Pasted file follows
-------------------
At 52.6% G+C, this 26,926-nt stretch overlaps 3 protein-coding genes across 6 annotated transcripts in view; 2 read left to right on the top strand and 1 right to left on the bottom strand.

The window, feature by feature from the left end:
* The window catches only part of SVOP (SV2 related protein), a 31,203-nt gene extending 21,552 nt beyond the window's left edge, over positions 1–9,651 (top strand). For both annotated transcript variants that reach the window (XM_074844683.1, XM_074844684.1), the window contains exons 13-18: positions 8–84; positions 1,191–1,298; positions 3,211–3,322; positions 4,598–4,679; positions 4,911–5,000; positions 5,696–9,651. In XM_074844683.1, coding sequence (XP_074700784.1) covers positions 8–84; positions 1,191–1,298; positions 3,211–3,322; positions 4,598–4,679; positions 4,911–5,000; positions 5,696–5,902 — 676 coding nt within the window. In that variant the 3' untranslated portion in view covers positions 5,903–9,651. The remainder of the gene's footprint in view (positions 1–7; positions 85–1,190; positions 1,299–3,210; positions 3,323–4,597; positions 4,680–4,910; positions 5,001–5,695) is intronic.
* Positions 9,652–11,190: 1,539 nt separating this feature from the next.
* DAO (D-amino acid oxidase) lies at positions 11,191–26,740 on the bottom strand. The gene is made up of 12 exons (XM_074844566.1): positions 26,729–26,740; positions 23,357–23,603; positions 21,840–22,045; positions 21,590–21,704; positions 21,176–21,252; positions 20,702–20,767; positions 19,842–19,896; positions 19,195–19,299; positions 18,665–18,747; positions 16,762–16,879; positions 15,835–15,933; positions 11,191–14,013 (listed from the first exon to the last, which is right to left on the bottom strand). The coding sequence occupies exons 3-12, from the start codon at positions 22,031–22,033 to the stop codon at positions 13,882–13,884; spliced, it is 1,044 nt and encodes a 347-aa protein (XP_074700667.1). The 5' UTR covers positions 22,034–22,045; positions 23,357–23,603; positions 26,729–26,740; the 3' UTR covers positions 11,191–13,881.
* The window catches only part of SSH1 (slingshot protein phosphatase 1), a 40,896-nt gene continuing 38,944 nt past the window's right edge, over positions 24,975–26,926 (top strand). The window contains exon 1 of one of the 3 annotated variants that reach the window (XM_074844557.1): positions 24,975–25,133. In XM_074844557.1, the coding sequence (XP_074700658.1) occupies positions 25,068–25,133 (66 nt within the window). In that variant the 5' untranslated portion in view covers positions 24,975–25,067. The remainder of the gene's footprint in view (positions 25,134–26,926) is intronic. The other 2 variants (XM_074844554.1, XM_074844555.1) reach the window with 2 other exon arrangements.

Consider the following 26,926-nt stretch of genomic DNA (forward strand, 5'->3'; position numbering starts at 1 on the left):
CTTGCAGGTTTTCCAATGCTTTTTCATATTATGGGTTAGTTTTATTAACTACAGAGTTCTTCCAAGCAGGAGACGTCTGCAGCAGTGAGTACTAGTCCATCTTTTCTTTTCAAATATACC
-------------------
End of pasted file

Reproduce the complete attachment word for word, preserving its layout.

At 52.6% G+C, this 26,926-nt stretch overlaps 3 protein-coding genes across 6 annotated transcripts in view; 2 read left to right on the top strand and 1 right to left on the bottom strand.

The window, feature by feature from the left end:
* The window catches only part of SVOP (SV2 related protein), a 31,203-nt gene extending 21,552 nt beyond the window's left edge, over positions 1–9,651 (top strand). For both annotated transcript variants that reach the window (XM_074844683.1, XM_074844684.1), the window contains exons 13-18: positions 8–84; positions 1,191–1,298; positions 3,211–3,322; positions 4,598–4,679; positions 4,911–5,000; positions 5,696–9,651. In XM_074844683.1, coding sequence (XP_074700784.1) covers positions 8–84; positions 1,191–1,298; positions 3,211–3,322; positions 4,598–4,679; positions 4,911–5,000; positions 5,696–5,902 — 676 coding nt within the window. In that variant the 3' untranslated portion in view covers positions 5,903–9,651. The remainder of the gene's footprint in view (positions 1–7; positions 85–1,190; positions 1,299–3,210; positions 3,323–4,597; positions 4,680–4,910; positions 5,001–5,695) is intronic.
* Positions 9,652–11,190: 1,539 nt separating this feature from the next.
* DAO (D-amino acid oxidase) lies at positions 11,191–26,740 on the bottom strand. The gene is made up of 12 exons (XM_074844566.1): positions 26,729–26,740; positions 23,357–23,603; positions 21,840–22,045; positions 21,590–21,704; positions 21,176–21,252; positions 20,702–20,767; positions 19,842–19,896; positions 19,195–19,299; positions 18,665–18,747; positions 16,762–16,879; positions 15,835–15,933; positions 11,191–14,013 (listed from the first exon to the last, which is right to left on the bottom strand). The coding sequence occupies exons 3-12, from the start codon at positions 22,031–22,033 to the stop codon at positions 13,882–13,884; spliced, it is 1,044 nt and encodes a 347-aa protein (XP_074700667.1). The 5' UTR covers positions 22,034–22,045; positions 23,357–23,603; positions 26,729–26,740; the 3' UTR covers positions 11,191–13,881.
* The window catches only part of SSH1 (slingshot protein phosphatase 1), a 40,896-nt gene continuing 38,944 nt past the window's right edge, over positions 24,975–26,926 (top strand). The window contains exon 1 of one of the 3 annotated variants that reach the window (XM_074844557.1): positions 24,975–25,133. In XM_074844557.1, the coding sequence (XP_074700658.1) occupies positions 25,068–25,133 (66 nt within the window). In that variant the 5' untranslated portion in view covers positions 24,975–25,067. The remainder of the gene's footprint in view (positions 25,134–26,926) is intronic. The other 2 variants (XM_074844554.1, XM_074844555.1) reach the window with 2 other exon arrangements.

Consider the following 26,926-nt stretch of genomic DNA (forward strand, 5'->3'; position numbering starts at 1 on the left):
CTTGCAGGTTTTCCAATGCTTTTTCATATTATGGGTTAGTTTTATTAACTACAGAGTTCTTCCAAGCAGGAGACGTCTGCAGCAGTGAGTACTAGTCCATCTTTTCTTTTCAAATATACC